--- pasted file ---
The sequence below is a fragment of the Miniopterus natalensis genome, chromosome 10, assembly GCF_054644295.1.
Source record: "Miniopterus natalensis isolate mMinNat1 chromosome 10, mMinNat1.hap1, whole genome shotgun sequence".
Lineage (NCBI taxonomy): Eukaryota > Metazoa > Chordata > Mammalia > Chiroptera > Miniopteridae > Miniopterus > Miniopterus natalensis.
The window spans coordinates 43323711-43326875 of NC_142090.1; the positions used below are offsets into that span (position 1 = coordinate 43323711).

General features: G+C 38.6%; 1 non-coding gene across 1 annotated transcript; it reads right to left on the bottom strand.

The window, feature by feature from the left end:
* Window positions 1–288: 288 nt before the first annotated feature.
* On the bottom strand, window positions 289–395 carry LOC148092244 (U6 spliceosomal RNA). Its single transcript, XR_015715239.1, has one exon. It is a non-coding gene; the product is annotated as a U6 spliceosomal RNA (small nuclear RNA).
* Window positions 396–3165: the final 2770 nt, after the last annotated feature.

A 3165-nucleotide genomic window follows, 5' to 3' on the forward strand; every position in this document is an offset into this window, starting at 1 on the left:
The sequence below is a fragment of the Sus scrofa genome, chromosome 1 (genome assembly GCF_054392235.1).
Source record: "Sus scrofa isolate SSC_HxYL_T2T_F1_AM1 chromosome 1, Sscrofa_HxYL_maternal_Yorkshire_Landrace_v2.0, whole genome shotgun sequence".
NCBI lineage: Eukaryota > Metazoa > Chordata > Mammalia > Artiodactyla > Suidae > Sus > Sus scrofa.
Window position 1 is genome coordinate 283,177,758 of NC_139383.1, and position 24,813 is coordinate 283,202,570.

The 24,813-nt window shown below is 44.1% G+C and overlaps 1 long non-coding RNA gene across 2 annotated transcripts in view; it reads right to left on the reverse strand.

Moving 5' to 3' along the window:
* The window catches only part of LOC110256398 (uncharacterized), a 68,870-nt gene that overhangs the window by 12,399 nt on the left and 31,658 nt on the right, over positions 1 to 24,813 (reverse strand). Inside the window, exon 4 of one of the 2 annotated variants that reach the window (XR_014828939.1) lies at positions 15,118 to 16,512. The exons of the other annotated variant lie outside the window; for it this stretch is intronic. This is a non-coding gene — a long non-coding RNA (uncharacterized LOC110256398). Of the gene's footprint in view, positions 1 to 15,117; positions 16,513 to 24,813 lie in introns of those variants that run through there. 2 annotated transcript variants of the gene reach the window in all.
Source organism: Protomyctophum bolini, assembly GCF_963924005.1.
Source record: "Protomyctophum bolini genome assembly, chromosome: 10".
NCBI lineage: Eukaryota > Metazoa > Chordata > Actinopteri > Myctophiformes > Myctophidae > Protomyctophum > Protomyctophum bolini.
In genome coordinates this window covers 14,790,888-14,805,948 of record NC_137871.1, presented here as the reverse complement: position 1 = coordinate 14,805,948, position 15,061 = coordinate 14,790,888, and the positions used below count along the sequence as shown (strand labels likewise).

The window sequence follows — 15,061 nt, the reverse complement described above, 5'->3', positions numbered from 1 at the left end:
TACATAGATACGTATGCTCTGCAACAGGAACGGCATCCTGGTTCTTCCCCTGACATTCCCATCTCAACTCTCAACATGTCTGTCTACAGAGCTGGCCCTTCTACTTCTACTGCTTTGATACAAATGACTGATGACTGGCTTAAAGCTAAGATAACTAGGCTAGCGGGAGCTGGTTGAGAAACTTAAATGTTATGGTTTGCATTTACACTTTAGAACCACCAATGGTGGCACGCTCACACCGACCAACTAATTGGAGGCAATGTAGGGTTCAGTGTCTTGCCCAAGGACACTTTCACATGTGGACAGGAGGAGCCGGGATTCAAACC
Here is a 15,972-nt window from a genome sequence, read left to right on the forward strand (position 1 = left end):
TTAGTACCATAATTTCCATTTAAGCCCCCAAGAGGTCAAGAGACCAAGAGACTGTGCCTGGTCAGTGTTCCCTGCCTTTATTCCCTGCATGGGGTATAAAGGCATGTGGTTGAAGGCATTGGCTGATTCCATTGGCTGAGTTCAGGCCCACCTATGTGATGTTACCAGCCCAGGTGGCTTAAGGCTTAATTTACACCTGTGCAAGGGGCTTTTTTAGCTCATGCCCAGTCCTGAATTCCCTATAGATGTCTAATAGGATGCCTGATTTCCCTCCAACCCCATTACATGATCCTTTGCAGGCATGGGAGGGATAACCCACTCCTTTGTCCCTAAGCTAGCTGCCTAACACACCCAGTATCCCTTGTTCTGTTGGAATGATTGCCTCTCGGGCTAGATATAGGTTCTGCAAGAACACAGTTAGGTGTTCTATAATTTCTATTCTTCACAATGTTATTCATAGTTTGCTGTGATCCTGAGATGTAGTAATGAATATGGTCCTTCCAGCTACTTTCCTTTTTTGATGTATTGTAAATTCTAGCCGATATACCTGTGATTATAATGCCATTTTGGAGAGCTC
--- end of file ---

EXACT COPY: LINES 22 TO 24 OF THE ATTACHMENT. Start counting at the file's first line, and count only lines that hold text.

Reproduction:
The window sequence follows — 15,061 nt, the reverse complement described above, 5'->3', positions numbered from 1 at the left end:
TACATAGATACGTATGCTCTGCAACAGGAACGGCATCCTGGTTCTTCCCCTGACATTCCCATCTCAACTCTCAACATGTCTGTCTACAGAGCTGGCCCTTCTACTTCTACTGCTTTGATACAAATGACTGATGACTGGCTTAAAGCTAAGATAACTAGGCTAGCGGGAGCTGGTTGAGAAACTTAAATGTTATGGTTTGCATTTACACTTTAGAACCACCAATGGTGGCACGCTCACACCGACCAACTAATTGGAGGCAATGTAGGGTTCAGTGTCTTGCCCAAGGACACTTTCACATGTGGACAGGAGGAGCCGGGATTCAAACC
Here is a 15,972-nt window from a genome sequence, read left to right on the forward strand (position 1 = left end):